The 143rd Battalion was supplied with Ross rifles.3l

Tempo is Changed

It was softly hinted by a subaltern that the Bantams had been having difficulties with regard to appropriate march music.  The tempo to which the music is arranged is not particularly adapted to the requirements of men with short legs, who are required to negotiate a given mile with the same alacrity as men with longer limbs.  In the first march out, it is reported, that the rank and file were woefully out of time with the crashing bars of "Its a Long Way to Tipperary."  As the bandsmen are not required to be Bantams, they wondered what was wrong, but did not grasp the stern facts, and it was left for one of the officers to conceived the brilliant idea of having special marching music prepared for the 130 paces to the minutes stride of his sturdy but short-legged men.3n

"When the trained Battalion returned to Victoria (from Sydney) it was so outspokenly impatient to be sent to France and they became known locally as "The Fire-eaters."  Their attitude may be thought all the more remarkable in view of the high proportion of older, married men in the ranks.

The 143rd was a sober, well-behaved unit with few if any brushes with authority.  They went about their preparation for war with a serious competence, trying to befit themselves for front-line service."1g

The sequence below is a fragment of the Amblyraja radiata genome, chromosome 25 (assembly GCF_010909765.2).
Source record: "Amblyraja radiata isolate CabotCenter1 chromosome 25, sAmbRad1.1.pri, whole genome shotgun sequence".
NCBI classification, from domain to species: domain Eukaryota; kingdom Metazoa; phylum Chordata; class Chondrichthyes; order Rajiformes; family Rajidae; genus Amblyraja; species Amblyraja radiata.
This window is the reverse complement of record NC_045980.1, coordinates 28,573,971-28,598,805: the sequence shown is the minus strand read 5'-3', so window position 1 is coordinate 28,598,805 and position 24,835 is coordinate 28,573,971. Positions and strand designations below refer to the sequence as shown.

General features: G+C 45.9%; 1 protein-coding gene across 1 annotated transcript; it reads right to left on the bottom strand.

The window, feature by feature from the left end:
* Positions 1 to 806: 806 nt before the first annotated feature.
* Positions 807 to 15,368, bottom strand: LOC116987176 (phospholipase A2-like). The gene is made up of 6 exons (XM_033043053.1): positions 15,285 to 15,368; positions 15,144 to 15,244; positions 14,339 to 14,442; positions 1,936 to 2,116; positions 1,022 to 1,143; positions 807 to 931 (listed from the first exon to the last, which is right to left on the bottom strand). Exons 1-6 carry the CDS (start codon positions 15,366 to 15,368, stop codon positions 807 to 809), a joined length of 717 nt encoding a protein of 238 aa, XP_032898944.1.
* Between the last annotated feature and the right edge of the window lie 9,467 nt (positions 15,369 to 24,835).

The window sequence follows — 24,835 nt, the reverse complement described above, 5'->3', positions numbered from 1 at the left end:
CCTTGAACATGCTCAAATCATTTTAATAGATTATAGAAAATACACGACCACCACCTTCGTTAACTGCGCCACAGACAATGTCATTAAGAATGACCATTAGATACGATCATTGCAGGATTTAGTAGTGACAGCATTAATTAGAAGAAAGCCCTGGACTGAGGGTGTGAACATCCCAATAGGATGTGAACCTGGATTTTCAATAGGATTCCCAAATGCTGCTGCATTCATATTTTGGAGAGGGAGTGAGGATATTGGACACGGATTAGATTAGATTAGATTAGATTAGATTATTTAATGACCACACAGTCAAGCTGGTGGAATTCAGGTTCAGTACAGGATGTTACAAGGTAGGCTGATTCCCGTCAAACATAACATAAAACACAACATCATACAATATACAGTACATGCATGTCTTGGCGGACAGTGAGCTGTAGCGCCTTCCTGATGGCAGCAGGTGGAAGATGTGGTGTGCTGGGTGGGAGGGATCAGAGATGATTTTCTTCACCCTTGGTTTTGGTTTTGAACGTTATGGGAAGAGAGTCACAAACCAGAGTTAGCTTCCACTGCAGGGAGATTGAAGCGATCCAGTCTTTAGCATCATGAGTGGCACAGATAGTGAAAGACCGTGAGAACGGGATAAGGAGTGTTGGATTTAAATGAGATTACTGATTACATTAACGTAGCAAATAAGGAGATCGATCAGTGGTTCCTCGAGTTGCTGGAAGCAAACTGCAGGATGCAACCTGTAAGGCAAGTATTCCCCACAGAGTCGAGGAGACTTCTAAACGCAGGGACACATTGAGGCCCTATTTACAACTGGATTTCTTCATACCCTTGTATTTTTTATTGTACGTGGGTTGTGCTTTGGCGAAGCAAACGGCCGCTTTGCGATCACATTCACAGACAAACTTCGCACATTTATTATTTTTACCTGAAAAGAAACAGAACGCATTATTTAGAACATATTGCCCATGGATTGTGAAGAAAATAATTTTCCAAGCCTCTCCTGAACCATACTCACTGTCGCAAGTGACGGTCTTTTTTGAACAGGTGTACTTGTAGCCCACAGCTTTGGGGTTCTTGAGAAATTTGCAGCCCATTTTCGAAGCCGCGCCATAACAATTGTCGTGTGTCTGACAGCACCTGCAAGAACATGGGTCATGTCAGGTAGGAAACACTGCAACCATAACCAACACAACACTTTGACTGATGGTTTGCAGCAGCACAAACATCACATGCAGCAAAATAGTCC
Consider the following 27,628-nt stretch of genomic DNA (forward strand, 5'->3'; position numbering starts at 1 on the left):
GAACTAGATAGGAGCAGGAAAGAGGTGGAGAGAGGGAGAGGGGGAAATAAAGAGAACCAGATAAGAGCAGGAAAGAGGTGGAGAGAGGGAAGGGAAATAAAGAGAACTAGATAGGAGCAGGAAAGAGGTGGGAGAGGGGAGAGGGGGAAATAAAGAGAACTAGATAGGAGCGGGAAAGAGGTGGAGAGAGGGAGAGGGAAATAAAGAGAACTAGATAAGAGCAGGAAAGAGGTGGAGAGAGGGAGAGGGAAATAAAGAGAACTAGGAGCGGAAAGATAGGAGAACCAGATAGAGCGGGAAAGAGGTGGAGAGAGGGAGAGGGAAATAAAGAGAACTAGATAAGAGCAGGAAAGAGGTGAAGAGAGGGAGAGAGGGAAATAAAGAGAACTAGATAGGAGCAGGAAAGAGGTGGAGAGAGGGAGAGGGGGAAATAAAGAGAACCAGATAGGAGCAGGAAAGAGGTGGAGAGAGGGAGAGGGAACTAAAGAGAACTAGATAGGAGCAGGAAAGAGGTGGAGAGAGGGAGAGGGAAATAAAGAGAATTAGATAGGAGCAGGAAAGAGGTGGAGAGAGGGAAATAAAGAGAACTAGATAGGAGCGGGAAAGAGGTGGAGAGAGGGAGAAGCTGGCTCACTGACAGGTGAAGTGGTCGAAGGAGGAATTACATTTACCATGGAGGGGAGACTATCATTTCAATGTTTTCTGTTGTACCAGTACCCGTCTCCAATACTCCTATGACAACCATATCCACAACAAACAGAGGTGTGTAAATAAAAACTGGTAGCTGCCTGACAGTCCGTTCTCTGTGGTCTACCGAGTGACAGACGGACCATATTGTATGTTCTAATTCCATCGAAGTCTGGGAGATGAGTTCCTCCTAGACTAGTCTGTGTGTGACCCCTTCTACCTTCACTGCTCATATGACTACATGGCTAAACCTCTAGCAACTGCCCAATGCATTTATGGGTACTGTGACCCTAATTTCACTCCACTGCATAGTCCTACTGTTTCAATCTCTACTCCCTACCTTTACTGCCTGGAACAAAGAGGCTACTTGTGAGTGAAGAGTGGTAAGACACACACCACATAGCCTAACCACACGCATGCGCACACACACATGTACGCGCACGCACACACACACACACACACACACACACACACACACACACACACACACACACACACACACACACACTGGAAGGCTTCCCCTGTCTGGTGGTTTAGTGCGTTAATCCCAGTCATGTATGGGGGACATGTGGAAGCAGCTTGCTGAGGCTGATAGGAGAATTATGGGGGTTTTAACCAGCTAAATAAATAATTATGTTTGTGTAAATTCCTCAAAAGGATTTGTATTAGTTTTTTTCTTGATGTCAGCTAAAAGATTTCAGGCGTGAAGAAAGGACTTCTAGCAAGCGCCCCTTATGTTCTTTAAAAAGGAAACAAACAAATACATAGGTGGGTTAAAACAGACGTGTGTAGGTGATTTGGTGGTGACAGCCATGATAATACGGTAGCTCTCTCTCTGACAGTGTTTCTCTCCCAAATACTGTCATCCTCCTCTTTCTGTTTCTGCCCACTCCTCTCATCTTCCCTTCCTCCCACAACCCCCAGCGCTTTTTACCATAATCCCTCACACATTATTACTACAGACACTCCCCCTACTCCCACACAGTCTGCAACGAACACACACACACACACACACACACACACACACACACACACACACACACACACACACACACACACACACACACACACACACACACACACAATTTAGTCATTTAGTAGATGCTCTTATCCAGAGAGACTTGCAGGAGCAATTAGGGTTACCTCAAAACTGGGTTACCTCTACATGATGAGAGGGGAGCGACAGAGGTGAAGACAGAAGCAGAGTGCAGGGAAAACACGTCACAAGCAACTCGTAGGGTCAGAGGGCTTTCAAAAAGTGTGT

May 1916

CONSIDERING SITES FOR ISLAND CAMP - Military authorities are arranging for concentration of local troops for summer training. 3o There will be an Island camp for the accommodation and the training of the battalions of this section of Military District No. 11 which will not be required to go to Vernon this summer. 3o

Col. J. Duff Stuart, the District Officer Commanding (D.O.C.) made a definite announcement to the foregoing effect yesterday and asserted that a number of sites were being considered; plans were being prepared for the erection of the necessary number of tents, and the installation of essential conveniences.  No final understanding has been reached as to where the troops will be taken but, as soon as that point is disposed of, there will be no delay in making preparations.3o